Featuring selections from five books augmented by 20 new poems, this generous volume from Laux (The Book of Men) reads something like a life story: notably, one that begins with familial fear, incest, and abuse. Travelling through confusion, adult sex, motherhood, love, fatigue, and redemption, Laux ends where she begins: with her mother, who is, to the last, a troublesome nurse. In spite of everything, the poet can’t help but celebrate the self’s mistakes and triumphs. When Laux welcomes readers into a personal moment, she speaks for humankind: “We’ve forgotten the luxury of dumbness,/ how once we crouched naked on an outcrop/ of rock, the moon huge and untouched/ above us, speechless.” Concrete places abound: bedroom, trailer, hospital psychiatric ward, a porch. There is a lot of sex; for example, “Vacation Sex,” an aroused version of a travel tour, revels in its own obsessive pleasure. Some of the best poems here appear toward the chronologically organized collection’s end, where humor arrives despite a mother’s growing dementia. And in the long biographical poem “Arizona,” Laux writes lovingly of that same mother’s face as “a map of every place she’d been.” This is a catalogue of honest work, from beginning to end.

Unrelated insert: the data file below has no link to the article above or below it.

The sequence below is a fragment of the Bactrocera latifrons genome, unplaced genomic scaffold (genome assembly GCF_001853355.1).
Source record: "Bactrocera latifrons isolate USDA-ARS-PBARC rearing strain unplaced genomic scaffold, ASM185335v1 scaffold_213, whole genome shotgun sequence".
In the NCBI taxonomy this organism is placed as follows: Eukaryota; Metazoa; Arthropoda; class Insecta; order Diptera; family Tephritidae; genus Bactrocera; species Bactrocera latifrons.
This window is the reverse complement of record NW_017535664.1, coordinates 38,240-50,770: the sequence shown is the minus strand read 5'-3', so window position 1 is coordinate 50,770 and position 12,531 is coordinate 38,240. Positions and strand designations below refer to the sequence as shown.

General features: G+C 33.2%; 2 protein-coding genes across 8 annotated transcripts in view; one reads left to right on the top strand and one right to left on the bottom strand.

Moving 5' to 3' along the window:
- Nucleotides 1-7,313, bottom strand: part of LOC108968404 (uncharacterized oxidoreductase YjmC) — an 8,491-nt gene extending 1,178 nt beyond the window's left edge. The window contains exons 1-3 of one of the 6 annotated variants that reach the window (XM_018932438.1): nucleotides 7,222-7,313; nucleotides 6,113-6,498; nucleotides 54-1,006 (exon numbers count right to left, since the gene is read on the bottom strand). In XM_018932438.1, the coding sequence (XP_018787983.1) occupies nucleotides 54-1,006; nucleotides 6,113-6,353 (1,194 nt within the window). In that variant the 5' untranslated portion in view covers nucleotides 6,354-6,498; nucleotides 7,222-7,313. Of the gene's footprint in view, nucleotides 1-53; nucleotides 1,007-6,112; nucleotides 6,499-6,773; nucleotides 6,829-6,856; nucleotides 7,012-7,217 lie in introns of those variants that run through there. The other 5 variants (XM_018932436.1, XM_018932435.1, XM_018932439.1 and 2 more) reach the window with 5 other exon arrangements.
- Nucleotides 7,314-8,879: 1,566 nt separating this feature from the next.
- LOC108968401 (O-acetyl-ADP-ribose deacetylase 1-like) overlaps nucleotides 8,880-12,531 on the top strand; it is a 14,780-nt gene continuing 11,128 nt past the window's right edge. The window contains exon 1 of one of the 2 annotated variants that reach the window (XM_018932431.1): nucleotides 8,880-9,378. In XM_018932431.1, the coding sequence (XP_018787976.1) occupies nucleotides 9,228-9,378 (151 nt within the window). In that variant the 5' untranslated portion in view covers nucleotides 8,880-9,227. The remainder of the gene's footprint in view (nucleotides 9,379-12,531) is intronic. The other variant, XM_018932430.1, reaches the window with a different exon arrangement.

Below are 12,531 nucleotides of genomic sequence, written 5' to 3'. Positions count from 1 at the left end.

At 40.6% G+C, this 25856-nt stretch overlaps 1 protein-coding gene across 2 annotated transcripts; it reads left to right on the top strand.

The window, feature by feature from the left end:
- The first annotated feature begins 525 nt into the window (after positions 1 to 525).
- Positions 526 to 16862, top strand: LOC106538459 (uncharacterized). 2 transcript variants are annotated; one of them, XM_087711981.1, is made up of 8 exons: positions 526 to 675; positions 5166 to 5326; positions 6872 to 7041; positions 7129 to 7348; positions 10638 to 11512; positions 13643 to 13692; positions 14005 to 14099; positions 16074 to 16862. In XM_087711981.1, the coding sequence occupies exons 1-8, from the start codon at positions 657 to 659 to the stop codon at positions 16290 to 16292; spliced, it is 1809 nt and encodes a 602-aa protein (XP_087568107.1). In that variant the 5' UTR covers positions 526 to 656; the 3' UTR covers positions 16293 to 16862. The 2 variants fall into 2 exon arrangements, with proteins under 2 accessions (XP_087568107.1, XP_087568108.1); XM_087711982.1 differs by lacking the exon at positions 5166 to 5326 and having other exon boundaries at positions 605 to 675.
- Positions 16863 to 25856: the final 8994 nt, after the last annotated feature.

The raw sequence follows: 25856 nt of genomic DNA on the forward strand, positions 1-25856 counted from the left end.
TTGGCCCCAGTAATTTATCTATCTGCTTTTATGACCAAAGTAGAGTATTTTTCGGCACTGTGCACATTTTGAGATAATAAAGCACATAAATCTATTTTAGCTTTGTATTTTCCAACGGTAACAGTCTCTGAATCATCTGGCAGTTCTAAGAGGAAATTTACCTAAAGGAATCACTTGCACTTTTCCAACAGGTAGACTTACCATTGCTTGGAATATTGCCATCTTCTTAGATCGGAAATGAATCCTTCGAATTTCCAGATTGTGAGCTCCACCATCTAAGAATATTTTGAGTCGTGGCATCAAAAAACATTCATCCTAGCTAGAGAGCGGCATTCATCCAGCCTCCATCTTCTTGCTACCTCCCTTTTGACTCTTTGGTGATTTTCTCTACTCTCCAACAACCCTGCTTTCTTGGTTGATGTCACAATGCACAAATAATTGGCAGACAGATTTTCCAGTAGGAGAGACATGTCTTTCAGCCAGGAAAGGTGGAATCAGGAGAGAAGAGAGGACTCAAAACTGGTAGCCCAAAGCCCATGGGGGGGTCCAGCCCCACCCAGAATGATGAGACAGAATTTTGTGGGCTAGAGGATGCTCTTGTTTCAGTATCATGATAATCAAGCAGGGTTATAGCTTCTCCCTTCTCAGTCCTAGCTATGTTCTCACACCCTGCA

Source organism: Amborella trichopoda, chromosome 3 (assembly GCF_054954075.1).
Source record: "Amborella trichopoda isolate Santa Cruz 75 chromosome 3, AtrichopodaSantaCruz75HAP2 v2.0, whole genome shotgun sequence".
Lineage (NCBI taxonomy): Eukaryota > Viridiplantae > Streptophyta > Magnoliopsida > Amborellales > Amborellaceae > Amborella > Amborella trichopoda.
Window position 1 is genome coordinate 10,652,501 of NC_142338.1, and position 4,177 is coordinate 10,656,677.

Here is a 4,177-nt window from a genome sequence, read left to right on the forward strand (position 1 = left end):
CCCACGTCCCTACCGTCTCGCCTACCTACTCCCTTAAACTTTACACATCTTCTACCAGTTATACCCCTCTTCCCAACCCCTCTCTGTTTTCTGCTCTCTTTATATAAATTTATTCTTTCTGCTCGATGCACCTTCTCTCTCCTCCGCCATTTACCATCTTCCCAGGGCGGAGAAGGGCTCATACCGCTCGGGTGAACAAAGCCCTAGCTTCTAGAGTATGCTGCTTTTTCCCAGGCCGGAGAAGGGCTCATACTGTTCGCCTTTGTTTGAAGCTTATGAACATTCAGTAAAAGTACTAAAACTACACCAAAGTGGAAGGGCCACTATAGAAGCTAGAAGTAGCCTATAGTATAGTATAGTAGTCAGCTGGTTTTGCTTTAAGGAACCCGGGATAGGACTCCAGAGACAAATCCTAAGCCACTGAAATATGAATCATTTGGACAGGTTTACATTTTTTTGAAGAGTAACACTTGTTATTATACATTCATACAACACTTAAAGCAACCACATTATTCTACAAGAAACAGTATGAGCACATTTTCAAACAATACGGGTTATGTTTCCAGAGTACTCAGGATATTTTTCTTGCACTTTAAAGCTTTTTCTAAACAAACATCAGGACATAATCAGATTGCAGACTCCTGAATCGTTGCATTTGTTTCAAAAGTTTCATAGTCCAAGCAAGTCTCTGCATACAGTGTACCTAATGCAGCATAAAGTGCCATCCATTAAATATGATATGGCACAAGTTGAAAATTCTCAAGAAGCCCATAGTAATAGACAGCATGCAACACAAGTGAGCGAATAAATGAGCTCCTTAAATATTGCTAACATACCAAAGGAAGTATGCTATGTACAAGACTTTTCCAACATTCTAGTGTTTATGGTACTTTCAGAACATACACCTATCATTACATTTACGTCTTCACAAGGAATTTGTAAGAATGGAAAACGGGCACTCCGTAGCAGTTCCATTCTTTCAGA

Dragon Pearl

Yoon Ha Lee. Disney-Hyperion/Riordan, $16.99 (320p) ISBN 978-1-368-01335-2

In this highly original novel by Lee (the Machineries of Empire series for adults), 13-year-old Min must venture to the stars of the Thousand Worlds in order to find her older brother, Jun, who is suspected of deserting the Space Forces to search for the legendary Dragon Pearl. Min’s quick wits and technical prowess come in handy, but it’s her abilities as one of the fox people to shape-shift and charm others that prove vital after she leaves her home planet of Jinju aboard the freighter Red Azalea. When her brother’s former ship rescues the vessel from mercenaries, she poses as slain cadet Bae Jang, promising his ghost that she will avenge his death in exchange for impersonating him on the ship. Disguised as the dead cadet, Min is able to continue both quests, enlisting the aid of two of Bae’s friends—female dragon Haneul and nonbinary goblin Sujin—all the while avoiding the scrutiny of Captain Hwan as the ship heads to the Ghost Sector, the probable location of the Dragon Pearl. Lee offers a perfect balance of space opera and Korean mythology with enough complexity to appeal to teens. Ages 8–12.


Sam Lipsyte. Simon & Schuster, $27 (304p) ISBN 978-1-5011-4606-0